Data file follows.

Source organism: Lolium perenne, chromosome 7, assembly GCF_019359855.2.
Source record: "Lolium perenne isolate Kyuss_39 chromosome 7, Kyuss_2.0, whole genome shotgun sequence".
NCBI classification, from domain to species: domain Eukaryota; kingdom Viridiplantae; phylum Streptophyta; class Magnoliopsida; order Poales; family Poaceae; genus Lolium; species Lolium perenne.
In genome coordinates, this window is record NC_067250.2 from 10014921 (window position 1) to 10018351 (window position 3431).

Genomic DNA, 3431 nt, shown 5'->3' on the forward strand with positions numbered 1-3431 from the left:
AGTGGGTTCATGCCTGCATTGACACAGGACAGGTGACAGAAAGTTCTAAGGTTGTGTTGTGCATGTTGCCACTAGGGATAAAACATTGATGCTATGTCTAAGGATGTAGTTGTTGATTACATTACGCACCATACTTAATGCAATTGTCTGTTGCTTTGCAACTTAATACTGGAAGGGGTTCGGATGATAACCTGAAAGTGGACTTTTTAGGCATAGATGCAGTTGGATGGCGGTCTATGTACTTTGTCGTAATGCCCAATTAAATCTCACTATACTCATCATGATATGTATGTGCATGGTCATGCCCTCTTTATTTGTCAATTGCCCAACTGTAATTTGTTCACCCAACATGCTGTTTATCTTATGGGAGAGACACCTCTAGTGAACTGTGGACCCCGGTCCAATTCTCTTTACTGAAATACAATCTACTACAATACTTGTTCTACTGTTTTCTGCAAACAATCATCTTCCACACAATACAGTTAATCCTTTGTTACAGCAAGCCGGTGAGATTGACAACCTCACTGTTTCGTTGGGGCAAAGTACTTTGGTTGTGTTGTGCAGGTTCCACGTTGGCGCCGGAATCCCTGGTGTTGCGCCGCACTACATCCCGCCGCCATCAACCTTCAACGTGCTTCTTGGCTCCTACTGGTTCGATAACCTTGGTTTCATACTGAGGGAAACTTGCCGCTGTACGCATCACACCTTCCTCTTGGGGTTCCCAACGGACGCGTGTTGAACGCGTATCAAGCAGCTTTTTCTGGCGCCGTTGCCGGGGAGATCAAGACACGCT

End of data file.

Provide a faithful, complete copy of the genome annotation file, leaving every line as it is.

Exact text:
Source organism: Lolium perenne, chromosome 7, assembly GCF_019359855.2.
Source record: "Lolium perenne isolate Kyuss_39 chromosome 7, Kyuss_2.0, whole genome shotgun sequence".
NCBI classification, from domain to species: domain Eukaryota; kingdom Viridiplantae; phylum Streptophyta; class Magnoliopsida; order Poales; family Poaceae; genus Lolium; species Lolium perenne.
In genome coordinates, this window is record NC_067250.2 from 10014921 (window position 1) to 10018351 (window position 3431).

Genomic DNA, 3431 nt, shown 5'->3' on the forward strand with positions numbered 1-3431 from the left:
AGTGGGTTCATGCCTGCATTGACACAGGACAGGTGACAGAAAGTTCTAAGGTTGTGTTGTGCATGTTGCCACTAGGGATAAAACATTGATGCTATGTCTAAGGATGTAGTTGTTGATTACATTACGCACCATACTTAATGCAATTGTCTGTTGCTTTGCAACTTAATACTGGAAGGGGTTCGGATGATAACCTGAAAGTGGACTTTTTAGGCATAGATGCAGTTGGATGGCGGTCTATGTACTTTGTCGTAATGCCCAATTAAATCTCACTATACTCATCATGATATGTATGTGCATGGTCATGCCCTCTTTATTTGTCAATTGCCCAACTGTAATTTGTTCACCCAACATGCTGTTTATCTTATGGGAGAGACACCTCTAGTGAACTGTGGACCCCGGTCCAATTCTCTTTACTGAAATACAATCTACTACAATACTTGTTCTACTGTTTTCTGCAAACAATCATCTTCCACACAATACAGTTAATCCTTTGTTACAGCAAGCCGGTGAGATTGACAACCTCACTGTTTCGTTGGGGCAAAGTACTTTGGTTGTGTTGTGCAGGTTCCACGTTGGCGCCGGAATCCCTGGTGTTGCGCCGCACTACATCCCGCCGCCATCAACCTTCAACGTGCTTCTTGGCTCCTACTGGTTCGATAACCTTGGTTTCATACTGAGGGAAACTTGCCGCTGTACGCATCACACCTTCCTCTTGGGGTTCCCAACGGACGCGTGTTGAACGCGTATCAAGCAGCTTTTTCTGGCGCCGTTGCCGGGGAGATCAAGACACGCT